Macklemore has experienced a tremendous amount of a success in his career but also lived with being one of Hip Hop’s favorite punching bags. While he certainly made some missteps, such as publicly sharing his guilt-ridden text to Kendrick Lamar after winning the Grammy for Best Rap Album, the negative perception is largely unwarranted.

Despite being equated to Iggy Azalea as a poster child of whitewashing rap music, the title was always undeserved. Macklemore cut his teeth in the underground scene like so many MCs before him and earned his Hip Hop stripes. While he definitely started making more pop-friendly music with producer Ryan Lewis, many people often overlooked how good the music actually was. The Heist contained a laundry list of hits — “Thrift Shop,” “Can’t Hold Us,” “Same Love” and “Wings” — and rightfully garnered plenty of critical acclaim in 2012.

Sadly, The Heist became a gift and a curse going forward. Its chart-topping success made Hip Hop heads who might be more accepting of 2016’s This Unruly Mess I’ve Made — Macklemore and Lewis’ socially conscious and keenly self-aware sophomore album — unlikely to even check it out. And with direct, unforgiving songs like “White Privilege II” instead of fun-loving hits, the duo seemingly turned off their (mostly white) listeners who just wanted more light-hearted anthems.

All of these perceptions undoubtedly factored into the creation of Macklemore’s new album, Gemini — his first solo LP since 2005’s The Language of My World. Without the help of Lewis, the West Coast rhymer aims to recapture what worked in the past and try to keep up with the latest developments in Hip Hop.

Despite Lewis’ lack of involvement, Gemini’s producers (Budo, Tyler Dopps and Macklemore himself) are clearly influenced by his work. Much of the album is filled with the triumphant horns and striking piano keys that have become a signature of his sound. Unsurprisingly, Macklemore’s latest LP is most effective when using beats akin to those of his longtime producer.

“Ain’t Gonna Die Tonight,” the Skylar Grey-assisted “Glorious” and “Church” all throw him right back into his comfort zone. Macklemore flourishes on tracks structured around talented singers handling the hooks. “Good Old Days” featuring Kesha is probably the best example of this. Her vocals anchor the track, allowing him to focus on reminiscing about his favorite memories in the verses.

When Macklemore deviates from his familiar sound, he gets mixed results. Sometimes, it connects. “Levitate” is a throwback to the guy that devout listeners heard on his 2005 solo debut. Much like “B-Boy” from that album, the track sees him flowing effortlessly over a breakbeat. “Corner Store” boasts a potentially star-making performance by Seattle’s Dave B, who takes center stage on a cut tailored to his strengths. “Firebreather” is another strong divergence from the “Lewis sound” with its rock sensibilities complementing some of Macklemore’s most entertaining rhymes:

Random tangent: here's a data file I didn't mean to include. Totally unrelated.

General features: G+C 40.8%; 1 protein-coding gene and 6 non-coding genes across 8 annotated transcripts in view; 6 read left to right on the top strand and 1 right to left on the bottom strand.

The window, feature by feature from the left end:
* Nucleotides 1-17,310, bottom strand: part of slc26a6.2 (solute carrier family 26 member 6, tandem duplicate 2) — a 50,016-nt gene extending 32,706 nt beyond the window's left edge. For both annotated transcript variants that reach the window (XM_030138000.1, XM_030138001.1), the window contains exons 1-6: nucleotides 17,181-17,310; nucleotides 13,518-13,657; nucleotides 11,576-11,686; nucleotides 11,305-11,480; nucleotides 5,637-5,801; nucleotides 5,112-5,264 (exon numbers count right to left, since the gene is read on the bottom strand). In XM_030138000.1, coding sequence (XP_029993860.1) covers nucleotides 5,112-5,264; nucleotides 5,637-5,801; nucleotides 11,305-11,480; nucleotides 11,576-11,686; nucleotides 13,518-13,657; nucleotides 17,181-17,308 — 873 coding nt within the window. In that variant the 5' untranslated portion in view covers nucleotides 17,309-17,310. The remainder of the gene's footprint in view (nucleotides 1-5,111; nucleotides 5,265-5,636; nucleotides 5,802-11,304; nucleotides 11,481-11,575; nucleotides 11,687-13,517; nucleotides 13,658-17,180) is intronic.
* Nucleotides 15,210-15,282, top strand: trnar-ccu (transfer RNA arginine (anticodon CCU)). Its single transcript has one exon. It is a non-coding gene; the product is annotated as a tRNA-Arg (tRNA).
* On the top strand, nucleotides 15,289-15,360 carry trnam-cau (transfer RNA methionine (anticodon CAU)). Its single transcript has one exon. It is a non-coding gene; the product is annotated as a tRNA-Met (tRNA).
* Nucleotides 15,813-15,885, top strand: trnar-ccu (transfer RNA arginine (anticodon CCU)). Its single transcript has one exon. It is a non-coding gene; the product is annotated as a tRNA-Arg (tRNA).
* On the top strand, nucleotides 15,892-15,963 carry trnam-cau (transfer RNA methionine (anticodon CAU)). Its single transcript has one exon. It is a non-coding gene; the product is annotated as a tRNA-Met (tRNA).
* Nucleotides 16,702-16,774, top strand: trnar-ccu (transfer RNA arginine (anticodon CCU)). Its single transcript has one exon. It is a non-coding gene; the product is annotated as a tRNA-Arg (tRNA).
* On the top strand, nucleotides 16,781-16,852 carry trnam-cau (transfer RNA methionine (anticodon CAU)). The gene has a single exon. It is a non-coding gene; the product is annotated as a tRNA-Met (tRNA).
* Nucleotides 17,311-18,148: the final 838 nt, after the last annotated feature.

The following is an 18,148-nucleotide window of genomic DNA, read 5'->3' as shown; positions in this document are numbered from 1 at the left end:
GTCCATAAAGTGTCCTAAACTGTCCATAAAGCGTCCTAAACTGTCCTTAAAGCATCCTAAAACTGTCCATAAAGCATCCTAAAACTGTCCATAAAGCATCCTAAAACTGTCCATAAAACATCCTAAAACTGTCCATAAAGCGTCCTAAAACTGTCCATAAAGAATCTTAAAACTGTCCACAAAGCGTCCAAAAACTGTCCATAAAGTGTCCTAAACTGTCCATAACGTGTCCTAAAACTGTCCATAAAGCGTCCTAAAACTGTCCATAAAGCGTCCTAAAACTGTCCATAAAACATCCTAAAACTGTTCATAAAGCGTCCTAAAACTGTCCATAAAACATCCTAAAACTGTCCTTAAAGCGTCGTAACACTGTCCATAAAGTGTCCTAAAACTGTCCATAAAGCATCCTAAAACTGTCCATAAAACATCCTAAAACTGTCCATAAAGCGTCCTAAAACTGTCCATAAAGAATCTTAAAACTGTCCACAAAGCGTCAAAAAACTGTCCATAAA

“Abracadabra that motherfucker is magic/ It’s ’81 and Madonna is on me dancing/ I’m sorry momma, I got it, I know I should mind my manners/ I’d probably go double-platinum if I could think of an adlib/ I’m jazz Prince, I rap a lot/ I grew up on Scarface, now Brad’s my dog/ Irish goodbye, sayonara and we mobbing/ Put the nail in the coffin, motherfucker, I’m on one,” he raps in the second verse.

But for the most part, Macklemore’s attempts to stretch his wings often fall flat or completely bomb. “Willy Wonka” featuring Offset is such a dramatic tonal shift that it’s jarring to hear within the album’s sequencing. The Migos member sounds right at home, but Macklemore sticks out like a sore thumb. It’s as if he stumbled into the wrong recording session. The preceding “Marmalade,” complete with its Lil Yachty guest spot, is off-putting too since it comes across like the audio version of Steve Buscemi walking into high school saying “Howdy-do, fellow kids.”

Similiar misfires bog down the middle of the album. “How To Play The Flute” comes across like a parody instead of a genuine song. The comedic aspect isn’t worth more than a skit or interlude, yet it plays out over the course of a three-minute song. And if it’s not meant to be satirical, it’s even worse. “Ten Million” is another cribbing from the notebook of Metro Boomin that once again puts Macklemore out of his element. Hearing him doing adlibs and performing an Auto-Tuned hook is just awkward.

With so many lows, Gemini can’t help but suffer. It’s a shame too because Macklemore crafted some genuinely good records without Lewis. He was onto something, but maybe he needed someone like Lewis to push back against those ill-advised ideas.

Whether it was a misguided decision to try to compete with Hip Hop’s current hitmakers or an attempt to challenge himself, Macklemore took a wrong turn by aiming to recreate what’s hot. In doing so, his potential redemption story was botched. Hopefully, he’ll get another shot to prove his critics wrong before he fades away and becomes obsolete.